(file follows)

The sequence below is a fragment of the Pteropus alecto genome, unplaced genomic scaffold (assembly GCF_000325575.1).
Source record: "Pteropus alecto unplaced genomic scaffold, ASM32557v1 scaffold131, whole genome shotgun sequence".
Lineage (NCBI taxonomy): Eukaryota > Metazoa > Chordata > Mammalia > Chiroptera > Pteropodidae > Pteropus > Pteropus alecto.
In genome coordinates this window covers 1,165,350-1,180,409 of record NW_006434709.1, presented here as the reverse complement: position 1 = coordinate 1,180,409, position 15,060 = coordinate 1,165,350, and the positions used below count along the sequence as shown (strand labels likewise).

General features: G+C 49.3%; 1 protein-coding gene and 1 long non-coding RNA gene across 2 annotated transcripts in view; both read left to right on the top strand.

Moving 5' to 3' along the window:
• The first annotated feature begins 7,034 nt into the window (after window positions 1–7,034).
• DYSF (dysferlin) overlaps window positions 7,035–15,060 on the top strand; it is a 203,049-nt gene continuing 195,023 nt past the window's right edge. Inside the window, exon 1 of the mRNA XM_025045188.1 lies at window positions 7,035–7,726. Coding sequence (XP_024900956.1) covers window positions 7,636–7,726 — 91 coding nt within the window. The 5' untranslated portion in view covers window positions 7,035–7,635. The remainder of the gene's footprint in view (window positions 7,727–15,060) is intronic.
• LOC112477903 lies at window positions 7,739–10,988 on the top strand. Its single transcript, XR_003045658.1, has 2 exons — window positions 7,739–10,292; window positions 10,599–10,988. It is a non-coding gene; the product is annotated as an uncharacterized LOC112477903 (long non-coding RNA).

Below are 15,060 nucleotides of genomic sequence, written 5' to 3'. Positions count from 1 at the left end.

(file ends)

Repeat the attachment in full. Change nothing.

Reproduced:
The sequence below is a fragment of the Pteropus alecto genome, unplaced genomic scaffold (assembly GCF_000325575.1).
Source record: "Pteropus alecto unplaced genomic scaffold, ASM32557v1 scaffold131, whole genome shotgun sequence".
Lineage (NCBI taxonomy): Eukaryota > Metazoa > Chordata > Mammalia > Chiroptera > Pteropodidae > Pteropus > Pteropus alecto.
In genome coordinates this window covers 1,165,350-1,180,409 of record NW_006434709.1, presented here as the reverse complement: position 1 = coordinate 1,180,409, position 15,060 = coordinate 1,165,350, and the positions used below count along the sequence as shown (strand labels likewise).

General features: G+C 49.3%; 1 protein-coding gene and 1 long non-coding RNA gene across 2 annotated transcripts in view; both read left to right on the top strand.

Moving 5' to 3' along the window:
• The first annotated feature begins 7,034 nt into the window (after window positions 1–7,034).
• DYSF (dysferlin) overlaps window positions 7,035–15,060 on the top strand; it is a 203,049-nt gene continuing 195,023 nt past the window's right edge. Inside the window, exon 1 of the mRNA XM_025045188.1 lies at window positions 7,035–7,726. Coding sequence (XP_024900956.1) covers window positions 7,636–7,726 — 91 coding nt within the window. The 5' untranslated portion in view covers window positions 7,035–7,635. The remainder of the gene's footprint in view (window positions 7,727–15,060) is intronic.
• LOC112477903 lies at window positions 7,739–10,988 on the top strand. Its single transcript, XR_003045658.1, has 2 exons — window positions 7,739–10,292; window positions 10,599–10,988. It is a non-coding gene; the product is annotated as an uncharacterized LOC112477903 (long non-coding RNA).

Below are 15,060 nucleotides of genomic sequence, written 5' to 3'. Positions count from 1 at the left end.